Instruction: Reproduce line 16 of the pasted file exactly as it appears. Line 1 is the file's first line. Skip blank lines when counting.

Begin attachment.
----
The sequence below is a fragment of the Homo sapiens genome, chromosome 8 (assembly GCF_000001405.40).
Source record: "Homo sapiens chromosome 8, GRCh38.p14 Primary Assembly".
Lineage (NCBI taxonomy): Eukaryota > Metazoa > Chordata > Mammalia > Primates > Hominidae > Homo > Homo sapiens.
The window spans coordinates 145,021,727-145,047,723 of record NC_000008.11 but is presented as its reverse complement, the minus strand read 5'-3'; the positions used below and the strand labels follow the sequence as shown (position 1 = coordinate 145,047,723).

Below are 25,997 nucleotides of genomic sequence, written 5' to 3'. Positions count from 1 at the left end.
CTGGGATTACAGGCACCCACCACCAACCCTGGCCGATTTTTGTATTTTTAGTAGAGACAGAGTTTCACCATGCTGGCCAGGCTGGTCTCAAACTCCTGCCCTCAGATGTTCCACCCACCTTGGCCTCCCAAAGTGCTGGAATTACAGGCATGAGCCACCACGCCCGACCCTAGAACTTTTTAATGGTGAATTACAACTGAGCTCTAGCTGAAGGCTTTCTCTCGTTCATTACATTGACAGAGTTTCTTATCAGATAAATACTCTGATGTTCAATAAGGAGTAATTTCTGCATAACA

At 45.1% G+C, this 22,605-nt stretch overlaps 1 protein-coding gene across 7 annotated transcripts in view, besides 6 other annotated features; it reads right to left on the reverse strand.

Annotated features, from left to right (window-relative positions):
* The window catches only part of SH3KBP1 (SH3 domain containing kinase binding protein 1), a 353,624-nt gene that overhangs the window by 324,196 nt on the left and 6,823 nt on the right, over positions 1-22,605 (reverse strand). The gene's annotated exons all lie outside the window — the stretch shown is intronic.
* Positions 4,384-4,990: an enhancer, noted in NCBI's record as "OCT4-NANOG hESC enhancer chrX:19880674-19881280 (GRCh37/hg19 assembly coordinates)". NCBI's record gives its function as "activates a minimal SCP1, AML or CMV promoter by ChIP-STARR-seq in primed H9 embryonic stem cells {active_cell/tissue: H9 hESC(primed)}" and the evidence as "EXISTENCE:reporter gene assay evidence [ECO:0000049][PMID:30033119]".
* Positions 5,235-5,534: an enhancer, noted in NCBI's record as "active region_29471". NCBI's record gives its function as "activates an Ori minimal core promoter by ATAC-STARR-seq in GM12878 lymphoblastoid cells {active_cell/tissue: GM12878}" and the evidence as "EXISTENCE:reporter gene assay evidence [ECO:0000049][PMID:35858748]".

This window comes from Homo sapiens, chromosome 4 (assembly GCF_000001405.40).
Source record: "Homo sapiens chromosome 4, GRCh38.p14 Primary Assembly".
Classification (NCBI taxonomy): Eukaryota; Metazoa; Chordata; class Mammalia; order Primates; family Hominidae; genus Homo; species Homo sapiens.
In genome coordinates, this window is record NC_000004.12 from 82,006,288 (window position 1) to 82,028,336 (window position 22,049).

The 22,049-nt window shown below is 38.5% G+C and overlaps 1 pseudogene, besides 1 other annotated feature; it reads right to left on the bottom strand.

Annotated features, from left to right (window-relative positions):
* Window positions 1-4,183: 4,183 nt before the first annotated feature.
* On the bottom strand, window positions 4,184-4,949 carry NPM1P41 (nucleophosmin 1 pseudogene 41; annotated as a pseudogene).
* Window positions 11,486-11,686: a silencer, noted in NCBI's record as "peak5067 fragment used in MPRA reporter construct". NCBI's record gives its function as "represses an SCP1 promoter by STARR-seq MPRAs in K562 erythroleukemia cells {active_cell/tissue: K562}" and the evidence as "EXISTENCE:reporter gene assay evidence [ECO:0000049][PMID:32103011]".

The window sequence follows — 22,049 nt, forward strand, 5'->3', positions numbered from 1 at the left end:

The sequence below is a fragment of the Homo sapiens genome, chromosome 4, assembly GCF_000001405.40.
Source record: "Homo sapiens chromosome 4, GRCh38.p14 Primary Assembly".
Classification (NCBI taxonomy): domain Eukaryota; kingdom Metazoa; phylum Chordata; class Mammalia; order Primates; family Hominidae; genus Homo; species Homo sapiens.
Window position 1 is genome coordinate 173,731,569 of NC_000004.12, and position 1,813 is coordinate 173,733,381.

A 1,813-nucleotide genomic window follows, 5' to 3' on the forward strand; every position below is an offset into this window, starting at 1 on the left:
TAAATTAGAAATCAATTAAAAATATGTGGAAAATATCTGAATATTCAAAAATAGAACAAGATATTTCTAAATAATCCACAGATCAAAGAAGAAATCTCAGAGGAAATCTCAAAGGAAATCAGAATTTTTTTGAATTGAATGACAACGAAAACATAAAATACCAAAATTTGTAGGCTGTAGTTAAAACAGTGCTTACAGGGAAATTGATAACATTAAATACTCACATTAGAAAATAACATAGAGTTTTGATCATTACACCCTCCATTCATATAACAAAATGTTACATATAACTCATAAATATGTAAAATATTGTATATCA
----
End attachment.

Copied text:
The 22,049-nt window shown below is 38.5% G+C and overlaps 1 pseudogene, besides 1 other annotated feature; it reads right to left on the bottom strand.